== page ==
<img height="1" width="1" style="display:none" src="https://www.facebook.com/tr?id=192888919167017&amp;ev=PageView&amp;noscript=1">
Friday,  July 19 , 2024

Linkedin Pinterest
The following is presented as part of The Columbian’s Opinion content, which offers a point of view in order to provoke thought and debate of civic issues. Opinions represent the viewpoint of the author. Unsigned editorials represent the consensus opinion of The Columbian’s editorial board, which operates independently of the news department.
News / Opinion / Editorials

In Our View: Cheers & Jeers

WSU logo source of pride far and wide; don’t reclassify toxic Hanford waste

The Columbian
Published: August 25, 2018, 6:03am

Cheers: To Randall Johnson. While not a household name, Johnson’s work is known far and wide. That came to mind the other day with a photo heralding the start of the school year at Washington State University Vancouver emblazoned across the front page of The Columbian. The photo prominently featured a crimson WSU flag with its familiar logo — the letters WSU forming the outline of a Cougar head.

The distinguished logo was created by Johnson in 1936 — originally with WSC, as the college was known at the time. With only a slight update, it has endured as one of the most effective forms of branding for any university in the country. The logo also has gained notoriety by being flown above the crowd at ESPN’s pregame show every football Saturday since 2003 — regardless of the location of the game. Students arriving at WSUV this week were greeted by proud flag-waving Cougars, probably unaware that they have Johnson to thank for it.

Jeers: To fake abductions. On Wednesday, witnesses reported that five or six men dressed in white plastic jumpsuits and hoods grabbed three victims and restrained them with zip ties at Heritage Park in Olympia. The following day, the Washington State Patrol confirmed that the “abduction” was a hoax.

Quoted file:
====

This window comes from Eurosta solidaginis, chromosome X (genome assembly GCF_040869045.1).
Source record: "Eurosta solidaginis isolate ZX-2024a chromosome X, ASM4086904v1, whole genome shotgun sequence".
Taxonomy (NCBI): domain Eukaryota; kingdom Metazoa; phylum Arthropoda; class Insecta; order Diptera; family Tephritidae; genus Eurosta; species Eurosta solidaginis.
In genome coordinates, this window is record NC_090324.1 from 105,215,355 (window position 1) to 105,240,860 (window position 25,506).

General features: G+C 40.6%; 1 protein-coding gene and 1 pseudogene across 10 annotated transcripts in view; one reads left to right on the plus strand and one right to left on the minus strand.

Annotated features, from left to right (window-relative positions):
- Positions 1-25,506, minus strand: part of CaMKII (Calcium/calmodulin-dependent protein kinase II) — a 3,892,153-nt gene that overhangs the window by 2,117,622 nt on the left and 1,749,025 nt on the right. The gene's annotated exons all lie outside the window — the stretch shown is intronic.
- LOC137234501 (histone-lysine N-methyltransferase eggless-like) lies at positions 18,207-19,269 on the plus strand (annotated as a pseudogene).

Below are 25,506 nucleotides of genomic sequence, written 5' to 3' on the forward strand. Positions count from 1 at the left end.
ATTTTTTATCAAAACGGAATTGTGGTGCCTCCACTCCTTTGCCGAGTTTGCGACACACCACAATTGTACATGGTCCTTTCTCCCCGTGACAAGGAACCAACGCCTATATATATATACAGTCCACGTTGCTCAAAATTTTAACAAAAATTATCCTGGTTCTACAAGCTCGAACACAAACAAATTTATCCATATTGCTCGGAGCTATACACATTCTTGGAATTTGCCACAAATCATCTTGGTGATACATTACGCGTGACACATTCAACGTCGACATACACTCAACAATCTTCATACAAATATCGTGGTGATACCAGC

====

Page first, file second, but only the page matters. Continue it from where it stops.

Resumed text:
We’re still not clear why somebody would fake an abduction and the “victims” would holler for witnesses to call 911, but we’re pretty sure it’s a bad idea. The hoax wasted the time of law enforcement and sent a chill through the community. Prosecutors say they are considering potential charges.

Cheers: To reducing plastic. Kroger, the parent company for Fred Meyer and QFC stores, has announced plans to phase out plastic grocery bags. As the nation’s largest grocery chain, the company orders about 6 billion plastic bags each year — a number that adds some perspective about how much plastic Americans use in their daily lives.

Stores will provide brown paper bags for shoppers, but the goal is to eventually have customers bring reusable bags with them. One small complaint — the company does not expect to eliminate plastic until 2025, meaning that billions of bags will be used between now and then. But the move will help bring attention to the growing problem that is plastic waste in the environment, and hopefully will inspire other grocery chains to follow suit.

Jeers: To radioactive waste. The U.S. Department of Energy is pursuing a plan to reclassify waste at Hanford Nuclear Reservation, allowing it to stay on the site. The proposal would change the designation of the waste from “high-level” to “low-level” and would leave it in storage tanks to be filled with concrete.

Hanford sits close to the Columbia River about 200 miles upstream from Vancouver, and for decades the federal government has eschewed its obligation to clean up the site. Instead, the nation should follow through on a plan approved by Congress to create a nuclear waste repository at Yucca Mountain, Nev. The risks to Washington, Oregon and the Columbia River are too great to ignore.

Cheers: To addressing homelessness. The city of Vancouver for the first time is accepting proposals for its homeless shelter fund. Three proposals have been submitted for a portion of $600,000 in available funding to improve existing shelters.

The shelter fund is a piece of the Affordable Housing Fund, approved by Vancouver voters in 2016. That fund has distributed $5.6 million for housing construction, preservation and rental assistance, but thus far has not addressed shelters for homeless people. Spending money on the problem will not eliminate homelessness in our community, but effective management of the fund can help mitigate the problem and improve the city’s livability for all residents.